Private Duty Nursing: What Is It? Why You Need It? And How to Get It
Private Duty Nursing
I am a mom of a special needs child that is medically complex. For the ﬁrst 2 years of his life, my husband and I did everything for him. We now, ﬁnally, have help. So how did we ﬁnally get help? What kind of help did we get? And how do you get help? Sadly, if your child has 40 medications, but they are all on a schedule, you will not qualify. Just because you are feeling overwhelmed, you will not qualify. If your child seems to be going backwards because you just can’t do it all, you will not qualify. I have felt, and still do feel, all of your pain. I was telling everyone I could for 2 years about our daily struggles. I cried to everyone. I told our doctors, case managers, and therapists. It seemed as though no one was really listening. We were told our son was “not bad enough” to get any kind of help. We didn’t even get respite care. We had to do it all the time …everyday … and every night. The thing that changed everything, you ask? I ﬁnally cried to the right person. Our son was ready to add more therapy… one…more…therapy. He was ready. It was time. But it was going to be one more thing that I would feel guilty about if it didn’t get done; one more person coming into our home; one more thing that I didn’t know if I could do. I cried to that therapist the ﬁrst time that we met. I am not sure if she thought I was crazy, or if she felt sorry for me, but either way, she got the ball rolling to get us help. Our son is also on a bi-pap machine at night and occasionally stops breathing. He is really quiet and quick about it. Even with monitors on him, I can’t get to him fast enough. It helps to have someone awake while he is sleeping in order to get him breathing again.
What is private duty nursing?
Private Duty Nursing (PDN) is comprised of nurses, either a Registered Nurse (RN) or a Licensed Practitioner Nurse (LPN), who want to work as a nurse but prefer the one-to-one hands-on care they can provide in the home environment. They can be from an agency or independent contractors. All of ours are independent (NIP/ Nurse in Independent Practice contracted with Wisconsin Medicaid). Our nurses pay for their own insurance and taxes. They get a National Provider Identiﬁer number and apply to be an NIP through the state Medicaid program allowing them to bill the state for the time they work. They also have to keep a HIPAA compliant ﬁle on our son, at their home, for 7 years that the state can audit. They can work more than one case and make their own schedule. We currently have 3 full time people that are only working our case and 3 ﬁll-ins that pick up a few hours a month. The full timers are each in our home for 10-12 hours a day and work, on average, 5 days a week. PDN hours are based on medical need and caregiver availability. The maximum number of hours for children is 20 hours per day and for adults it is 24 hours per day, 7 days per week in Wisconsin (there are always exceptions to every rule). They come into our home for a maximum of 20 hours a day and help with therapies, perform all skilled nursing procedures and treatments, personal cares, and everyday basic needs that our child has. They can come to doctor appointments, outings to the store, and ours have even gone with us on vacation. They are there to help you keep track of everything and keep your child on a regular schedule. They are also there to give medication and help coordinate care with the doctors.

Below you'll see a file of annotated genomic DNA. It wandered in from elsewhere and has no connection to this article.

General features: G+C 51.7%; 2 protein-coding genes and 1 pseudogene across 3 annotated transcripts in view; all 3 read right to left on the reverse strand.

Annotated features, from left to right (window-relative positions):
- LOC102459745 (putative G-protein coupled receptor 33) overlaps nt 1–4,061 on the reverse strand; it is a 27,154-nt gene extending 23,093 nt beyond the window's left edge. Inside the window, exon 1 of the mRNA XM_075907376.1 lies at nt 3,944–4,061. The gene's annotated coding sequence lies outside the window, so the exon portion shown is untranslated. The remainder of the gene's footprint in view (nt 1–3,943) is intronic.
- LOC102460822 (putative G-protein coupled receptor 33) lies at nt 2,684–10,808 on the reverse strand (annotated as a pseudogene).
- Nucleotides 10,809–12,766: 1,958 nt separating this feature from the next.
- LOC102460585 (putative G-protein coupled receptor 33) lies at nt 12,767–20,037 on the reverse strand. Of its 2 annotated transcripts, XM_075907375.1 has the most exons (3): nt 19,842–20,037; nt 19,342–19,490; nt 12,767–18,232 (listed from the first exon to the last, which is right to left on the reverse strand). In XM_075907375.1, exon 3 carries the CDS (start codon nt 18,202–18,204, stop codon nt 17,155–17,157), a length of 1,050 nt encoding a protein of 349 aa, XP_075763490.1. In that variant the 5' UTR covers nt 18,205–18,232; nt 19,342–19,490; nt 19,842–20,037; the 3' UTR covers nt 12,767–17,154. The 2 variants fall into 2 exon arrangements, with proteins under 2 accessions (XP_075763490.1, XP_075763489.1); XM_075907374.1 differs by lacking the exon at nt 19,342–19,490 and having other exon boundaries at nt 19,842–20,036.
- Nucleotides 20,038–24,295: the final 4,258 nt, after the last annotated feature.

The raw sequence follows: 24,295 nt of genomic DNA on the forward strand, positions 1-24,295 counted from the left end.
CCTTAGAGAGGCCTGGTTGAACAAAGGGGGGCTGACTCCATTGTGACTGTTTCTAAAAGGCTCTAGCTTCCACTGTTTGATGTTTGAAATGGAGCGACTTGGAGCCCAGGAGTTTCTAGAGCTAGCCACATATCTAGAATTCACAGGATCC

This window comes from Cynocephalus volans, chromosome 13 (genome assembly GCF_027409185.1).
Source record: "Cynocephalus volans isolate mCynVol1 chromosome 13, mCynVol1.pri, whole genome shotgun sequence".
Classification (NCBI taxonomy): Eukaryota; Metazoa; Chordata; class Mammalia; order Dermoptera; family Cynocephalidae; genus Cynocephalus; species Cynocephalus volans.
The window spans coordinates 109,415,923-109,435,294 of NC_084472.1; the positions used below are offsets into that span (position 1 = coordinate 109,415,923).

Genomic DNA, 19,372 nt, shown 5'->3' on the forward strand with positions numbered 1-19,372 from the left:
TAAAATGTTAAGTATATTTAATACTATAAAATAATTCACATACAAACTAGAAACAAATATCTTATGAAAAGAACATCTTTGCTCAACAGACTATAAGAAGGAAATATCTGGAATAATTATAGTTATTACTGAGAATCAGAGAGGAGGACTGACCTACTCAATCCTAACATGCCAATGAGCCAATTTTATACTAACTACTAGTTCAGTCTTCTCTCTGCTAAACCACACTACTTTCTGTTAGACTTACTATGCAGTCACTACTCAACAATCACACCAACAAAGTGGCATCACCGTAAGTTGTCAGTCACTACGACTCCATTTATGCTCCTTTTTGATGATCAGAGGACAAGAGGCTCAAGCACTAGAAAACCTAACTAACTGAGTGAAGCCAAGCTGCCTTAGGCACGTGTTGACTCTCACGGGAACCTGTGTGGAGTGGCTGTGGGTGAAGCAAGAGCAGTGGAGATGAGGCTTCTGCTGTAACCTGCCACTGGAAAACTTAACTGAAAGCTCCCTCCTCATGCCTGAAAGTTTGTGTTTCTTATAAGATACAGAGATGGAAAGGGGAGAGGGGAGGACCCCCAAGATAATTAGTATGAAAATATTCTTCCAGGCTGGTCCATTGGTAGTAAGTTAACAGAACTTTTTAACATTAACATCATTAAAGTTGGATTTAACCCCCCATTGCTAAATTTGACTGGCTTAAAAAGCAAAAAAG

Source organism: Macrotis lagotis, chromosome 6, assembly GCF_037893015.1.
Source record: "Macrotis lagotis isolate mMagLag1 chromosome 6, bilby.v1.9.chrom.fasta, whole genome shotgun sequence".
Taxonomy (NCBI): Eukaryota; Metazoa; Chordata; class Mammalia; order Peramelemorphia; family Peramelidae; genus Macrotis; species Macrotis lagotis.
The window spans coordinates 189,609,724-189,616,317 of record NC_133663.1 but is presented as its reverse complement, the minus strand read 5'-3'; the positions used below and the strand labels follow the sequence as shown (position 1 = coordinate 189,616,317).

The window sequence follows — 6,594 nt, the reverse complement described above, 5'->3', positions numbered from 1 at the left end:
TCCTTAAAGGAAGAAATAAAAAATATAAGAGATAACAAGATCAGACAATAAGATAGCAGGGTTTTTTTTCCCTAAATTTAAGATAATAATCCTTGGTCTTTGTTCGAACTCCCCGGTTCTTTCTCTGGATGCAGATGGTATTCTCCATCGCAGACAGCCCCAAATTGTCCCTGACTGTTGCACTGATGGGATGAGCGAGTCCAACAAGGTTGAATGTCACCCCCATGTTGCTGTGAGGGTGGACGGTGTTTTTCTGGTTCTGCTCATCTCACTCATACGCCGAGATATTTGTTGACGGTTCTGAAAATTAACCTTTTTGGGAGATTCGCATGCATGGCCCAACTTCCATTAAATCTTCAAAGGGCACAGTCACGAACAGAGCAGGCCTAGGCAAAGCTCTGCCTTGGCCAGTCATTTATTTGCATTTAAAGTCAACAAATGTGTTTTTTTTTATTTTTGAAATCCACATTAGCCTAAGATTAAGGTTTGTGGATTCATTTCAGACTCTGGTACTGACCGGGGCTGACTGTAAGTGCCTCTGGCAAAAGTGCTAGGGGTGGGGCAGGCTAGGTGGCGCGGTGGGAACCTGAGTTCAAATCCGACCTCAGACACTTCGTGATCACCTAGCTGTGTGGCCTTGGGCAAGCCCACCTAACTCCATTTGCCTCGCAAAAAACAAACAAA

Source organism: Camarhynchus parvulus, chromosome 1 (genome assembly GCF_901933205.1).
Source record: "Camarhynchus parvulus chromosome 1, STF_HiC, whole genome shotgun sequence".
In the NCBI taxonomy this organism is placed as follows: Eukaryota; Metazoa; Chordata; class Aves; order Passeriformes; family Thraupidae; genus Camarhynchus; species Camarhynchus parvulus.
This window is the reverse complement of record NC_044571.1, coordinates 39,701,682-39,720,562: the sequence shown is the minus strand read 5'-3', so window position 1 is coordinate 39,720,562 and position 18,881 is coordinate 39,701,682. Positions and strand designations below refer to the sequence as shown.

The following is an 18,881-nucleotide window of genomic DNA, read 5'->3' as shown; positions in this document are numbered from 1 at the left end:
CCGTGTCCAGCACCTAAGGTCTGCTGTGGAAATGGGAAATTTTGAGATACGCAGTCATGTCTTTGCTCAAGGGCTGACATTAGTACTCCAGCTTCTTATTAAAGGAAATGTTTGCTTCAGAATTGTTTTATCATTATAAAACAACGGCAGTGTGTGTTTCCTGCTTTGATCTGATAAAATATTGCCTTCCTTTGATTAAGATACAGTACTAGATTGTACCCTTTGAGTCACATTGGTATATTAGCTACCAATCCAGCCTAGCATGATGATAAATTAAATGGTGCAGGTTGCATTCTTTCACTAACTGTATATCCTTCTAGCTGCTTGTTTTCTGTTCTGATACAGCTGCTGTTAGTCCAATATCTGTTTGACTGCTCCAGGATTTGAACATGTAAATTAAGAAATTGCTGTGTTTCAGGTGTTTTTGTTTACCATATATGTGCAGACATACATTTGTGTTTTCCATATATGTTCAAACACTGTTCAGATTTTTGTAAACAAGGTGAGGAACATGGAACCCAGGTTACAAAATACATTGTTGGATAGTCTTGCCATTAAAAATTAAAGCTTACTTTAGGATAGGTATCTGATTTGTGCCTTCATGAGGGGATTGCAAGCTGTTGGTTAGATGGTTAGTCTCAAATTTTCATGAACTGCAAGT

Why do you need this?
- Does your child need any oxygen?
- Does your child need any intervention care? (Ours child would aspirate and turn blue if not suctioned out)
- Does your child have medications that need to be given only in certain situations (i.e., seizures, or pain)?
- Has your child been in the hospital for unplanned medical reasons?
- Is your child on a ventilator?
- Does your child have respiratory issues?
- Does your child have a feeding tube that requires venting regularly?
- Does your child have a tracheostomy to help them breathe?
- Do they need something to assess the situation on any given day?
- Do they have seizures that are not controlled by medication and have several every week?
- Do they have a catheter or automatic dysreflexia (when the bladder is full their blood pressure rises)?
If you said YES to any one of these you may be able to get private duty nursing. Your child needs to have some kind of situation, in their daily life, which needs to be assessed by a skilled nurse, in order to qualify. You will need to contact a social worker in your area to see if you qualify. We used our local clinic’s case manager to ﬁnd out more and help ﬁll out the paperwork.
Tracy Felix Tracy blogs about her life and challenges as a mom to a son with special needs. Her blog has provided a forum for parents to get support, share ideas, and learn. You can connect with her at www.facebook.com/xlinked1
- Good Record Keeping is a Must! Tips on Organizing your Medical Records
- Fostering Healthy Relationships
- Body Safety be Aware: Some General Tips and Guidelines
- Precautions to Take Before Allowing Anyone to Care for Your Child!
- 10 Tips to an Organized Medicine Cabinet
- My Child’s Emergency Medical Information
- Medwaiver Program How the Waiver Can Help Your Child
- PSN My Child’s Medications Form
- Drowning in paperwork? Here’s what helps us
- Ask the Nurse: Keeping Track of Medicine Tips
- Medical Tech Support: Managing Your Family’s Health Care
- Relationship Rescue: Medications Are There Any Alternatives to Use?
- Did You Know You Can Receive Rides to Your Medical Appointments?
- Right Question, Wrong Doctor: How can Medical Education Influence a Doctor’s Acceptance of Complementary Medicine
This post originally appeared on our November/December 2014 Magazine